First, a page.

including one on the Navy's humanitarian efforts after the Vietnam
War****; and many other items.

*
https://archive.org/details/USSReposeSeriesOfReportsToTheNursingDivisionOfTheActivitiesOfTheNurseCorpsOffice

**
https://archive.org/search.php?query=collection%3Ausnavybumedhistoryoffi
ce%20AND%20subject%3A%22Navy%20Medicine%20magazine&sort=-publicdate


***
https://archive.org/search.php?query=collection%3Ausnavybumedhistoryoffi
ce%20oral%20history&sort=-publicdate


**** https://archive.org/details/THELUCKYFEWWMV91280x72016x9

A small selection of our photographs may  be found on Flickr at
https://www.flickr.com/photos/navymedicine/

Michael Rhode
Archivist / Curator
US Navy BUMED Office of Medical History




Wednesday, May 14, 2014

ALHHS Publication award goes to NMHM archivist Eric Boyle

The ALHHS awards committee is proud to announce the recipients of
ALHHS awards for 2014. Winners were recognized at the annual ALHHS
business meeting, held on May 8, 2014 at the American College of
Surgeons in Chicago, IL.

The ALHHS Publication award went to Eric W. Boyle for his book, Quack
Medicine: A History of Combating Health Fraud in Twentieth-Century
America (Santa Barbara, CA: Praeger, 2013). Throughout the 20th
century, anti-quackery crusaders investigated, exposed, and attempted
to regulate allegedly fraudulent therapeutic approaches to health and
healing under the banner of consumer protection and a commitment to
medical science. Boyle's book reveals how efforts to establish an
exact border between quackery and legitimate therapeutic practices and
medications have largely failed, and details the reasons for this
failure.

The AlHHS Online Resource award went to the Waring Historical Library
Curator Susan Hoffius and Digital Archivist Jennifer Welch for their
on-line exhibit of the Porcher Medicinal Garden. The website and its
corresponding physical-location garden serve to increase public
awareness of the holdings of the Earing Historical Library and,
specifically the collection of Dr. F. Peyre Porcher.

The ALHHS Merit Award was given to Dr. and Mrs. Adam G.N. Moore for
their support of the collections of the Center for the History of
Family Medicine (CHFM). In 2012, the Moores donated more than 600
items including rare books, pamphlets, periodicals, and ephemera from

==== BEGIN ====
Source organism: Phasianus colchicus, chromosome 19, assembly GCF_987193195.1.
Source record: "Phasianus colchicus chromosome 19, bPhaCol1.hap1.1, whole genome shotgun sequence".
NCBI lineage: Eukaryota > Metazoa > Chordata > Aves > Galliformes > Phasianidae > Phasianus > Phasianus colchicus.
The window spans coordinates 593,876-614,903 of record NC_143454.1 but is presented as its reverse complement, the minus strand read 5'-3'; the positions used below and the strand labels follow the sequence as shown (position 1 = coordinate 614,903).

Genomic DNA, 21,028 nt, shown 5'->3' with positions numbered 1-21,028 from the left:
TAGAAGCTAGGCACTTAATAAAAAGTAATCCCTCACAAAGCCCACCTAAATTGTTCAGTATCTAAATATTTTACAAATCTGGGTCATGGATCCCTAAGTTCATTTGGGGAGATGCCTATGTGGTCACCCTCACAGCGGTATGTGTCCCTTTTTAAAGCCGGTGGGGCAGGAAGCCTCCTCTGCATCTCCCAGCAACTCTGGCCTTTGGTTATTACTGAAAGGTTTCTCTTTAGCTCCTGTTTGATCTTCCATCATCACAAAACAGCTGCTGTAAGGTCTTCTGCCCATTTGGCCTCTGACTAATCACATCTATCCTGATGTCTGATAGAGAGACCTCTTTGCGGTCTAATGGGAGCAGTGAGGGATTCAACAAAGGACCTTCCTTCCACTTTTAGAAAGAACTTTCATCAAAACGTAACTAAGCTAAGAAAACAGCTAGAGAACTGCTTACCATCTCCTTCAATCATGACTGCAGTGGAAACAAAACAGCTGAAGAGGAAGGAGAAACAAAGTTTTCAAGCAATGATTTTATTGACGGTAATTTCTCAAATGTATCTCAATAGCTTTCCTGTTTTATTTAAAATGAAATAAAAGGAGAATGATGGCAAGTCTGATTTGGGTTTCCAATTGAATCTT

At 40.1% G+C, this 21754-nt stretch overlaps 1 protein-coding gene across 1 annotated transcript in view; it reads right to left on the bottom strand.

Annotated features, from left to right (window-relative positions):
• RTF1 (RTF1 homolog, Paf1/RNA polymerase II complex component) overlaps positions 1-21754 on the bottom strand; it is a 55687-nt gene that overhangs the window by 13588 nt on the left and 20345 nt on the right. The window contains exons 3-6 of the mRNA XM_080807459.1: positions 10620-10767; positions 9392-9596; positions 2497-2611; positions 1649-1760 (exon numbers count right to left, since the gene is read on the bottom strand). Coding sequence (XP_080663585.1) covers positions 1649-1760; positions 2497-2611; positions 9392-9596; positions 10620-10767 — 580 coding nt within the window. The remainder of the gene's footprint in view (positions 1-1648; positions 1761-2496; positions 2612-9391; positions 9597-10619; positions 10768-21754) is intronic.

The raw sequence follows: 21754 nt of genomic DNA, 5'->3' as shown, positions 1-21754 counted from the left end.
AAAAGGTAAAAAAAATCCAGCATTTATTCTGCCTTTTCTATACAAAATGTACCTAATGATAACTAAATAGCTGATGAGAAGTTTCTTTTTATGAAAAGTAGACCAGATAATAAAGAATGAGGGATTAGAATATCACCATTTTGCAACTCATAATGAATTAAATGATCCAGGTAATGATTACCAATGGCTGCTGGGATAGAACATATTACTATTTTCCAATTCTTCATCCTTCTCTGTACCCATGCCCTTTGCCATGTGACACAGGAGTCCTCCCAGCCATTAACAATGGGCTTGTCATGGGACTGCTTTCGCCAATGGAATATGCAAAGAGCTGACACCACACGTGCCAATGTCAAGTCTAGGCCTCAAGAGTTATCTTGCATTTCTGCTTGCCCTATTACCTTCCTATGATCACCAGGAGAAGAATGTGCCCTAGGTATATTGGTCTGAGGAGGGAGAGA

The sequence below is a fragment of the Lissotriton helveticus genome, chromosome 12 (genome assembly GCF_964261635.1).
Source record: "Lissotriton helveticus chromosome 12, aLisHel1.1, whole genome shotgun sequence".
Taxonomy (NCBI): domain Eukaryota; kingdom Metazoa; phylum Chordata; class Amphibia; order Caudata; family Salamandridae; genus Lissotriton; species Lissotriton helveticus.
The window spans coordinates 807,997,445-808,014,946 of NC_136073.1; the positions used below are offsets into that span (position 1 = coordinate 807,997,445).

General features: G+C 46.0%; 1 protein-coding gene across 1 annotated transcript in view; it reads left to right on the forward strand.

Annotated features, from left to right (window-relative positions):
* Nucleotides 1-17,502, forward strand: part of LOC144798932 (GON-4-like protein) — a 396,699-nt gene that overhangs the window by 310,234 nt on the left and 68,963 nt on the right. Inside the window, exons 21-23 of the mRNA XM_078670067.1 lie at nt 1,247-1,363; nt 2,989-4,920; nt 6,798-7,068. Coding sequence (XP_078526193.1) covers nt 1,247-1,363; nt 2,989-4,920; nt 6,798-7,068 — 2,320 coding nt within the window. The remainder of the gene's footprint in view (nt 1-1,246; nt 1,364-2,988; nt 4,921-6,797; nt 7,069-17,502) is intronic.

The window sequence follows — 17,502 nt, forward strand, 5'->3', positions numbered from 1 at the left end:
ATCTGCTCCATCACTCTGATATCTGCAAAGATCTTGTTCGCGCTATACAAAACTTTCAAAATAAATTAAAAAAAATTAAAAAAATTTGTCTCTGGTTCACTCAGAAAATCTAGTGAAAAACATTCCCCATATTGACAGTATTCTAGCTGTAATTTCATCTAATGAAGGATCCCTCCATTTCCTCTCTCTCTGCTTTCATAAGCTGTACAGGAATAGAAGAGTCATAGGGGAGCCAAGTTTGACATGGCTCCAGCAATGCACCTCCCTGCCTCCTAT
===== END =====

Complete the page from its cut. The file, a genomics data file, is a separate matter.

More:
their personal library to create the new Adam G.N. Moore, MD,
collection in the History of Family Medicine at the CHFM.


Please join us in congratulating our award recipients for their
outstanding work.


- The 2014 ALHHS Awards Committee (Eric Luft, Rachel Howell,
and Judith Wiener, chair)

Monday, May 5, 2014

New medical museum in Louisiana



Willis-Knighton unveils WK Innovation Center
The expansion also includes the Talbot Museum, a medical museum that displays the history of the Willis-Knighton system created in 2004. Created ...
 




Wednesday, April 30, 2014

Indiana Historical Medical Museum theft




WRTV Indianapolis
Police discover more items in stolen brains investigation
... brains and other artifacts from the Indiana Historical Medical Museum after police recovered several boxes of allegedly stolen surgical instruments.


May 7: Lecture on wounded Civil War soldiers at Smithsonian

Erin Corrales-Diaz, Joe and Wanda Corn Predoctoral Fellow, University of North Carolina,
Chapel Hill
"Visualizing 'The Real War': Disabled Civil War Veterans and the U.S. Army Surgeon General's Office" 
4:00 p.m. to 5:00 p.m.
Smithsonian American Art Museum's McEvoy Auditorium, located at 8th and G Streets NW, Washington, D.C.

Friday, April 25, 2014

Wednesday, April 23, 2014

NMHM's embryology collection in Bull. of History of Medicine

Ex Utero: Live Human Fetal Research and the Films of Davenport Hooker

From: Bulletin of the History of Medicine 
Volume 88, Number 1, Spring 2014 
pp. 132-160 | 10.1353/bhm.2014.0002

Abstract

Summary: